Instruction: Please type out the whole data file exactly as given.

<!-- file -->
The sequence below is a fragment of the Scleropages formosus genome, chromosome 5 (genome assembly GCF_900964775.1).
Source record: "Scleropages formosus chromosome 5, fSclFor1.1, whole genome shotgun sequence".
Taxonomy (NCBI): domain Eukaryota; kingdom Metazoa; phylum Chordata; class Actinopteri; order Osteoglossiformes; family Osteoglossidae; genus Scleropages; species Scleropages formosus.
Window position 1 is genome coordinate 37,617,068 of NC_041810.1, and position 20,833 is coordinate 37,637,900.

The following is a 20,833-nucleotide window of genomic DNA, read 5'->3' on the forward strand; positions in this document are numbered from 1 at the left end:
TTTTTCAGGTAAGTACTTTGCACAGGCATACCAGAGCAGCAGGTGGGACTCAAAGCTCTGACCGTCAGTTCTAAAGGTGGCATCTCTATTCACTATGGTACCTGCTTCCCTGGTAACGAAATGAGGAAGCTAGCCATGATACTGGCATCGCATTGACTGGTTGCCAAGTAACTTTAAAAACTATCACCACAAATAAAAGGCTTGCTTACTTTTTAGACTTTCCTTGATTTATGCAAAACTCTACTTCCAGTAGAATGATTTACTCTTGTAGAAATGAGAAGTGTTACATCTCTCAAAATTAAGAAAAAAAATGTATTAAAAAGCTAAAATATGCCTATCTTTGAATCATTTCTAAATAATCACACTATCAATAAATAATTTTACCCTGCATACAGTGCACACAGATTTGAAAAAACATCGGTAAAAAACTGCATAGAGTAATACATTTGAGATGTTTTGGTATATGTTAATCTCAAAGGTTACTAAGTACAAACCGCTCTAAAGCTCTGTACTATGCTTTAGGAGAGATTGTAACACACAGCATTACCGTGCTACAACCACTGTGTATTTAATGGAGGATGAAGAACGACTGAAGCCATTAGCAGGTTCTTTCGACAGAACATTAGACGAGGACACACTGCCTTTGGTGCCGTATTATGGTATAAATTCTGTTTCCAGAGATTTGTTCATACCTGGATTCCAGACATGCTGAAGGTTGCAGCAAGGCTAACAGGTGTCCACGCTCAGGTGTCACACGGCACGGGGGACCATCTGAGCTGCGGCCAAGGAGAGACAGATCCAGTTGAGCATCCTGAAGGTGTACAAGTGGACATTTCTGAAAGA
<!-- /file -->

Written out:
The sequence below is a fragment of the Scleropages formosus genome, chromosome 5 (genome assembly GCF_900964775.1).
Source record: "Scleropages formosus chromosome 5, fSclFor1.1, whole genome shotgun sequence".
Taxonomy (NCBI): domain Eukaryota; kingdom Metazoa; phylum Chordata; class Actinopteri; order Osteoglossiformes; family Osteoglossidae; genus Scleropages; species Scleropages formosus.
Window position 1 is genome coordinate 37,617,068 of NC_041810.1, and position 20,833 is coordinate 37,637,900.

The following is a 20,833-nucleotide window of genomic DNA, read 5'->3' on the forward strand; positions in this document are numbered from 1 at the left end:
TTTTTCAGGTAAGTACTTTGCACAGGCATACCAGAGCAGCAGGTGGGACTCAAAGCTCTGACCGTCAGTTCTAAAGGTGGCATCTCTATTCACTATGGTACCTGCTTCCCTGGTAACGAAATGAGGAAGCTAGCCATGATACTGGCATCGCATTGACTGGTTGCCAAGTAACTTTAAAAACTATCACCACAAATAAAAGGCTTGCTTACTTTTTAGACTTTCCTTGATTTATGCAAAACTCTACTTCCAGTAGAATGATTTACTCTTGTAGAAATGAGAAGTGTTACATCTCTCAAAATTAAGAAAAAAAATGTATTAAAAAGCTAAAATATGCCTATCTTTGAATCATTTCTAAATAATCACACTATCAATAAATAATTTTACCCTGCATACAGTGCACACAGATTTGAAAAAACATCGGTAAAAAACTGCATAGAGTAATACATTTGAGATGTTTTGGTATATGTTAATCTCAAAGGTTACTAAGTACAAACCGCTCTAAAGCTCTGTACTATGCTTTAGGAGAGATTGTAACACACAGCATTACCGTGCTACAACCACTGTGTATTTAATGGAGGATGAAGAACGACTGAAGCCATTAGCAGGTTCTTTCGACAGAACATTAGACGAGGACACACTGCCTTTGGTGCCGTATTATGGTATAAATTCTGTTTCCAGAGATTTGTTCATACCTGGATTCCAGACATGCTGAAGGTTGCAGCAAGGCTAACAGGTGTCCACGCTCAGGTGTCACACGGCACGGGGGACCATCTGAGCTGCGGCCAAGGAGAGACAGATCCAGTTGAGCATCCTGAAGGTGTACAAGTGGACATTTCTGAAAGA